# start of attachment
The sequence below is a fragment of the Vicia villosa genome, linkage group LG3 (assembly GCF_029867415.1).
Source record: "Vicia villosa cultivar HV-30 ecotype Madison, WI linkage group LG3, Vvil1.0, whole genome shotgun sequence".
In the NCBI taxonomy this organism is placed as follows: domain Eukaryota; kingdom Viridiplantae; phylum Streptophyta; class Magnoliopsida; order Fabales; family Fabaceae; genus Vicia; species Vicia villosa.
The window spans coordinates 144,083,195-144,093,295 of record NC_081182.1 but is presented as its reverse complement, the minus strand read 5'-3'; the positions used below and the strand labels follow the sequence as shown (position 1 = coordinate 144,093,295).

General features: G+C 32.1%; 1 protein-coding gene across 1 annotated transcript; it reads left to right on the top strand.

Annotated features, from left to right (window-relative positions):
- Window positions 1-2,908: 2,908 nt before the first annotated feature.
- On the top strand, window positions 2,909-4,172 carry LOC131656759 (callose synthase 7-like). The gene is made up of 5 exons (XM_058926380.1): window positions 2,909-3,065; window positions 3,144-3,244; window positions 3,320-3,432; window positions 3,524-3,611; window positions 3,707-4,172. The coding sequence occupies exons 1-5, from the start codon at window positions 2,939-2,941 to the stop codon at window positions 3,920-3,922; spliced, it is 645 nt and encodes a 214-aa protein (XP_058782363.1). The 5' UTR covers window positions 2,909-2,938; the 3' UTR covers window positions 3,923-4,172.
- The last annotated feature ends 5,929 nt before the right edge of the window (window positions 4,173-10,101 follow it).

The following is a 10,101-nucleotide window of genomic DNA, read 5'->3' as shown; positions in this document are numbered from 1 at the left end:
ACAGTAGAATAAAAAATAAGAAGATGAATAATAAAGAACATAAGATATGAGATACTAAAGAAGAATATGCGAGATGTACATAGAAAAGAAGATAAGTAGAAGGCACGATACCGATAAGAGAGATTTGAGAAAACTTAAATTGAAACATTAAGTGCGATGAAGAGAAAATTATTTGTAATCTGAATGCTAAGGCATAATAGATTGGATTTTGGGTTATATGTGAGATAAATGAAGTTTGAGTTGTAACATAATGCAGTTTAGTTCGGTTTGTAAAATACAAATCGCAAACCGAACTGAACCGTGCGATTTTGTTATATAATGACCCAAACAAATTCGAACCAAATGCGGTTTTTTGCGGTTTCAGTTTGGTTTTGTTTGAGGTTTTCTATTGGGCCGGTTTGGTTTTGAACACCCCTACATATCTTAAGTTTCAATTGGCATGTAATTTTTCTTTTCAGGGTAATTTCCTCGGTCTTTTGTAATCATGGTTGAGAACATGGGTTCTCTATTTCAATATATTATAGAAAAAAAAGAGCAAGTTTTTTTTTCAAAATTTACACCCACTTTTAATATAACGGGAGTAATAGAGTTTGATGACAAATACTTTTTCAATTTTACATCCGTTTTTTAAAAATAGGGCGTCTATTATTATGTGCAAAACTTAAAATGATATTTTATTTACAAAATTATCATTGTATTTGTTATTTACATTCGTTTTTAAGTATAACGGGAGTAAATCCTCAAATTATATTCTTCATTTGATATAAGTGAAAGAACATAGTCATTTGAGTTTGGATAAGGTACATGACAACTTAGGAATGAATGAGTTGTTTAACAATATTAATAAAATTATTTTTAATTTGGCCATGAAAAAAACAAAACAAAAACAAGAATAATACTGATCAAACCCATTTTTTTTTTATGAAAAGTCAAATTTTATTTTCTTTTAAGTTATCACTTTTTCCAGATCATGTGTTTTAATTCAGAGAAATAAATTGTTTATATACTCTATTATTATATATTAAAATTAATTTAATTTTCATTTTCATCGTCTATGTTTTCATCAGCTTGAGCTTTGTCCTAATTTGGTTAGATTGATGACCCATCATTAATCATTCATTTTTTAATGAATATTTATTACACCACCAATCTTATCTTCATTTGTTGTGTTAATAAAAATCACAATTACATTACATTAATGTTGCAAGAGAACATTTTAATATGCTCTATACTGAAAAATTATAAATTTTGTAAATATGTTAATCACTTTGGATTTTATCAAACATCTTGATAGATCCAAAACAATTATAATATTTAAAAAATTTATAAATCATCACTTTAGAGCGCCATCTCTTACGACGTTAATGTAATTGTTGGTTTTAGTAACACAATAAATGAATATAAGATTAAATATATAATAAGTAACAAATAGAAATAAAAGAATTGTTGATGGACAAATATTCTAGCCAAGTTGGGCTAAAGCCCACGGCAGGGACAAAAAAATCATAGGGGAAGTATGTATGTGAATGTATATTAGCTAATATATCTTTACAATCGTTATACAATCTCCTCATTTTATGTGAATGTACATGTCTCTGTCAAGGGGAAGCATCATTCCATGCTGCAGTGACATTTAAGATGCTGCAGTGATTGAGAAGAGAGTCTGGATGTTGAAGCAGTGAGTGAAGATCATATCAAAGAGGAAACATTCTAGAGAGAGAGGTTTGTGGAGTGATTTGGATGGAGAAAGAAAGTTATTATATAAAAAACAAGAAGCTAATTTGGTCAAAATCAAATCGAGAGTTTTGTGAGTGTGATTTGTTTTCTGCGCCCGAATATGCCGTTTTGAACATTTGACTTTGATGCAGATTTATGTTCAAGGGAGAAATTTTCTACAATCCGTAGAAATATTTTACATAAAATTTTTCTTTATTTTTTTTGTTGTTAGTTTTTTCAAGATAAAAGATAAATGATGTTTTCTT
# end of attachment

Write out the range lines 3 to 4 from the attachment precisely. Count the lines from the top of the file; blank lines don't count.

In the NCBI taxonomy this organism is placed as follows: domain Eukaryota; kingdom Viridiplantae; phylum Streptophyta; class Magnoliopsida; order Fabales; family Fabaceae; genus Vicia; species Vicia villosa.
The window spans coordinates 144,083,195-144,093,295 of record NC_081182.1 but is presented as its reverse complement, the minus strand read 5'-3'; the positions used below and the strand labels follow the sequence as shown (position 1 = coordinate 144,093,295).